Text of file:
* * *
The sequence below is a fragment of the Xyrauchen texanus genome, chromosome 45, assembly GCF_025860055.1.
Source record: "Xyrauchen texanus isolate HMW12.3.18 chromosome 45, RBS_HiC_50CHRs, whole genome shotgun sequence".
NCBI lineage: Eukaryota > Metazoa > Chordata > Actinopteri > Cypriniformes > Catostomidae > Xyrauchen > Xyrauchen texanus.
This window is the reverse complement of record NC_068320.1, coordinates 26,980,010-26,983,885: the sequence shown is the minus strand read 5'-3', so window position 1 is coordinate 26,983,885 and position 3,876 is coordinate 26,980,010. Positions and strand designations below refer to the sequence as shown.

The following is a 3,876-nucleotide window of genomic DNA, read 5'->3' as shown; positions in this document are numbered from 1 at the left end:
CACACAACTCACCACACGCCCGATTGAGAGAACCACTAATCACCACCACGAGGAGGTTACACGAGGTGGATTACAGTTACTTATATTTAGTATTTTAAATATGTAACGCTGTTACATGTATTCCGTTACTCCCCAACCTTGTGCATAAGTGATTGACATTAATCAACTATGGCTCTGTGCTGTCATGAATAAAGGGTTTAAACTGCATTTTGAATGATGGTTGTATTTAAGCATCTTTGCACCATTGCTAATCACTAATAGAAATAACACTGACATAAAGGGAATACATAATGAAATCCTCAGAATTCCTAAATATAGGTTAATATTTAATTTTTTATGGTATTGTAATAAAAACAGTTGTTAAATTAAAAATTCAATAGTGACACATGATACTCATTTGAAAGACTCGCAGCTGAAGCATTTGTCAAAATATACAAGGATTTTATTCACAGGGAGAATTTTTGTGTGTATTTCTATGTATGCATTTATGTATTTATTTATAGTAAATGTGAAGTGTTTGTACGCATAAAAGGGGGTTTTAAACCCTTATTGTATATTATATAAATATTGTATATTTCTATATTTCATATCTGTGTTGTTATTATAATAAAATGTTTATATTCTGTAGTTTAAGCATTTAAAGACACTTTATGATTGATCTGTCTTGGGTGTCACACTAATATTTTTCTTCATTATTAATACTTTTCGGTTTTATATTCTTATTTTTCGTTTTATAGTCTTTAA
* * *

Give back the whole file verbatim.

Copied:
The sequence below is a fragment of the Xyrauchen texanus genome, chromosome 45, assembly GCF_025860055.1.
Source record: "Xyrauchen texanus isolate HMW12.3.18 chromosome 45, RBS_HiC_50CHRs, whole genome shotgun sequence".
NCBI lineage: Eukaryota > Metazoa > Chordata > Actinopteri > Cypriniformes > Catostomidae > Xyrauchen > Xyrauchen texanus.
This window is the reverse complement of record NC_068320.1, coordinates 26,980,010-26,983,885: the sequence shown is the minus strand read 5'-3', so window position 1 is coordinate 26,983,885 and position 3,876 is coordinate 26,980,010. Positions and strand designations below refer to the sequence as shown.

The following is a 3,876-nucleotide window of genomic DNA, read 5'->3' as shown; positions in this document are numbered from 1 at the left end:
CACACAACTCACCACACGCCCGATTGAGAGAACCACTAATCACCACCACGAGGAGGTTACACGAGGTGGATTACAGTTACTTATATTTAGTATTTTAAATATGTAACGCTGTTACATGTATTCCGTTACTCCCCAACCTTGTGCATAAGTGATTGACATTAATCAACTATGGCTCTGTGCTGTCATGAATAAAGGGTTTAAACTGCATTTTGAATGATGGTTGTATTTAAGCATCTTTGCACCATTGCTAATCACTAATAGAAATAACACTGACATAAAGGGAATACATAATGAAATCCTCAGAATTCCTAAATATAGGTTAATATTTAATTTTTTATGGTATTGTAATAAAAACAGTTGTTAAATTAAAAATTCAATAGTGACACATGATACTCATTTGAAAGACTCGCAGCTGAAGCATTTGTCAAAATATACAAGGATTTTATTCACAGGGAGAATTTTTGTGTGTATTTCTATGTATGCATTTATGTATTTATTTATAGTAAATGTGAAGTGTTTGTACGCATAAAAGGGGGTTTTAAACCCTTATTGTATATTATATAAATATTGTATATTTCTATATTTCATATCTGTGTTGTTATTATAATAAAATGTTTATATTCTGTAGTTTAAGCATTTAAAGACACTTTATGATTGATCTGTCTTGGGTGTCACACTAATATTTTTCTTCATTATTAATACTTTTCGGTTTTATATTCTTATTTTTCGTTTTATAGTCTTTAA